Setu Bandhanda Sarvangasana on bolsters, 5 minutes (Supported Bridge Pose) Lie back over a bolster plus a folded blanket in a passive backbend. Rest your feet on another bolster. Check your shoulders are on the floor. Have your feet hip-width apart. Once settled, relax your front neck.
Sarvangasana, supported on chair, 5 minutes (Shoulderstand) Lower your back down from the seat of the chair. Your shoulders rest on a bolster and your legs elevated and straight on the back of the chair. Your hands hold the chair seat with your sacrum on the edge of the chair. Raise your legs up to a vertical position and keep them straight and toned.
Halasana, supported on chair, 5 minutes (Plough Pose) Lying down, with your shoulders supported on several blankets, and a chair behind you, swing your legs overhead and onto a bolster on the chair seat. Hold your back with both hands and let your thighs rest on the bolster. Relax your front neck.
Supta Virasana, bolster, blanket, 3-5 minutes (Reclining Hero Pose) Place a bolster and folded blanket behind you and sit between your heels in front of it. If your buttocks are not on the ground, you can sit on a block between your heels. Gradually lower down to recline on the bolster. Tuck your tailbone under and stretch it away from your lower back.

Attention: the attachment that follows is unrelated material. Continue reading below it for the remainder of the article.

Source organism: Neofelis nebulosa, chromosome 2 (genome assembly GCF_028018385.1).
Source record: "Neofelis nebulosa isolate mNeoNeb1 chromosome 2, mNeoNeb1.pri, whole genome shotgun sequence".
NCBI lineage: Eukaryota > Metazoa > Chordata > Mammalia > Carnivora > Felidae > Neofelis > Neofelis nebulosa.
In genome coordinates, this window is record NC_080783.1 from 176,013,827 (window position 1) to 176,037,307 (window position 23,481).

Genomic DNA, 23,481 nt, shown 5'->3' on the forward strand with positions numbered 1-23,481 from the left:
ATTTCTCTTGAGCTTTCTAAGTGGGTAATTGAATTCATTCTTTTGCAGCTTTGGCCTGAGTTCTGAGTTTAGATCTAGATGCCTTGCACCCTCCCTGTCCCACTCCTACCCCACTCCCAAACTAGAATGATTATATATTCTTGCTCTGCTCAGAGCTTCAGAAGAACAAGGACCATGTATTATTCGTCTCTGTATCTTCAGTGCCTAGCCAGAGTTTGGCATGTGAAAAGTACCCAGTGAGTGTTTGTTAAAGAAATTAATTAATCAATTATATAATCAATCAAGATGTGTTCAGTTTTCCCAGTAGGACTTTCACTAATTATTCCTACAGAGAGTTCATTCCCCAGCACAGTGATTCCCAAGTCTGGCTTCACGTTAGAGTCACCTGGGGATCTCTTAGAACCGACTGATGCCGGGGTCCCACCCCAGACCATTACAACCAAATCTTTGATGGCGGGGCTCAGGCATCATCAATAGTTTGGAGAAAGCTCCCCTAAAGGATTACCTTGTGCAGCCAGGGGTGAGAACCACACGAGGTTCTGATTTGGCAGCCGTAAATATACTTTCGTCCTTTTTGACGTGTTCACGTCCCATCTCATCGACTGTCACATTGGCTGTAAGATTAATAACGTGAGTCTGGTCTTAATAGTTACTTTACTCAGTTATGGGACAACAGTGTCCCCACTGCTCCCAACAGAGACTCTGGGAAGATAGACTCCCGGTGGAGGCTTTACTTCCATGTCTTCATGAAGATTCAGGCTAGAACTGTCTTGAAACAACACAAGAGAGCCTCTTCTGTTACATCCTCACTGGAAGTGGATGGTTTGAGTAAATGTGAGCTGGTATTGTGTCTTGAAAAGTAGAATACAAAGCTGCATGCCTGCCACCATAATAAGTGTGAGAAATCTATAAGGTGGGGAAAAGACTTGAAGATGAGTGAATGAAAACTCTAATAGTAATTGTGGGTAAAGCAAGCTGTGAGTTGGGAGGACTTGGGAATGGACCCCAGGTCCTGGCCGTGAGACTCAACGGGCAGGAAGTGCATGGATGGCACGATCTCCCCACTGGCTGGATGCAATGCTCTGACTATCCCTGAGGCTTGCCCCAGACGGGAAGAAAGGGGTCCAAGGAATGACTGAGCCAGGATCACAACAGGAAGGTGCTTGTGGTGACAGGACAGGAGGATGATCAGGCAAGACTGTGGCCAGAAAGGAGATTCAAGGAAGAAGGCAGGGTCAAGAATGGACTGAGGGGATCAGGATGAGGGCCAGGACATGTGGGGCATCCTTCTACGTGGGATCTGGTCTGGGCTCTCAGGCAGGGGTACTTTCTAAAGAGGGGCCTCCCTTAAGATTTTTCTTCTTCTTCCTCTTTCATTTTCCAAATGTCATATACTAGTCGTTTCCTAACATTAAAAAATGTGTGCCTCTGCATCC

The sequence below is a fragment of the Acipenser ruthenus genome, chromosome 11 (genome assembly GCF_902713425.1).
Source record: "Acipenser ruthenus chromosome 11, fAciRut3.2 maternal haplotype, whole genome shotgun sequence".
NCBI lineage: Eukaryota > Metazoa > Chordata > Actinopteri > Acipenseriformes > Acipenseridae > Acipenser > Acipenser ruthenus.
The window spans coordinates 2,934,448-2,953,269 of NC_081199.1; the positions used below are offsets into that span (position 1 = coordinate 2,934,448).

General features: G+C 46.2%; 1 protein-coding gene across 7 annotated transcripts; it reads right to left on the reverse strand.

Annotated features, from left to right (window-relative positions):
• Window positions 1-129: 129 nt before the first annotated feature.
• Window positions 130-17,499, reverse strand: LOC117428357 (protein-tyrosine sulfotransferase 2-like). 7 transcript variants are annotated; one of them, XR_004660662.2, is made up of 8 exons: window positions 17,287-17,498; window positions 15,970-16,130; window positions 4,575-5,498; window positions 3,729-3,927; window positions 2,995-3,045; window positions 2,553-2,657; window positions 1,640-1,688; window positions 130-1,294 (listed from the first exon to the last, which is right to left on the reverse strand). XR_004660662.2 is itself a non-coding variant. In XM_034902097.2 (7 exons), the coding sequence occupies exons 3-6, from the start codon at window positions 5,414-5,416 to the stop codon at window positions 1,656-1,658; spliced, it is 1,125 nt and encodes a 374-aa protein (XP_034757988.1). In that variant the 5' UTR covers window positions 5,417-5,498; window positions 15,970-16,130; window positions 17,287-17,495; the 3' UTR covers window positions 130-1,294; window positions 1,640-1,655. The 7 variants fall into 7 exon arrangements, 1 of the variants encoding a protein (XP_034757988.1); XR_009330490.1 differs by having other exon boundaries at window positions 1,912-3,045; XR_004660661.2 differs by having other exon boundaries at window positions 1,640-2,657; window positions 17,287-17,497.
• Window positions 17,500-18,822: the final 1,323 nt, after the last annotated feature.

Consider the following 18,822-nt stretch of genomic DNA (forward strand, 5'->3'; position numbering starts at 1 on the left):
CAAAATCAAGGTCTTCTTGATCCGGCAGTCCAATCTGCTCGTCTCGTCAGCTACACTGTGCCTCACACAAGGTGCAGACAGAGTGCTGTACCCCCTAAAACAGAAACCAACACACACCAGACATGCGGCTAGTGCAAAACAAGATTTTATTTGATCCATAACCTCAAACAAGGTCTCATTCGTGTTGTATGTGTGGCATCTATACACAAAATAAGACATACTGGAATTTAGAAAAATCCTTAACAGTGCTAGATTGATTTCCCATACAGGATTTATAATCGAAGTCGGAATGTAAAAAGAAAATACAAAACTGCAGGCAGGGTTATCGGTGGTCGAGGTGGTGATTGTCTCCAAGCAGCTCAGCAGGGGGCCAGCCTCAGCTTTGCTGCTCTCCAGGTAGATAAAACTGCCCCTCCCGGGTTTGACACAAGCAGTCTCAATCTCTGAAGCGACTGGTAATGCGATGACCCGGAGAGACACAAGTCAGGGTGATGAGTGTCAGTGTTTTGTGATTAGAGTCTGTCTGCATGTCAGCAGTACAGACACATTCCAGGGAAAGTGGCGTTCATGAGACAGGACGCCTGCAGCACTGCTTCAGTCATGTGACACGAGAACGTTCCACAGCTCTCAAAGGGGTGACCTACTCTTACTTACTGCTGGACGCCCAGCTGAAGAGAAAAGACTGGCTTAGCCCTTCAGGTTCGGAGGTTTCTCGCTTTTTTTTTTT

Supta Baddha Konasana, 5 minutes (Reclining Bound Angle Pose) In a reclining position, let your body release into the supporting props. Relax your diaphragm, abdomen and groins. With your eyes closed, turn your attention inward and watch your breath.
Viparita Karani, 5 – 10 minutes (Legs Up the Wall) Place a bolster and blankets parallel to the wall. Lie on your back at the wall, to one side of the bolster with your buttocks flush to the wall. Stretch your legs straight up and let the wall support them. Rest your arms alongside your body. Coming down, bend your legs and roll to one side.
Savasana, eyes covered, 5 – 10 minutes (Relaxation Pose) Lie comfortably with your head supported on a folded blanket, arms out to the side about 15 cm from your trunk. Close and relax your eyes. Go inward and observe your quiet breath.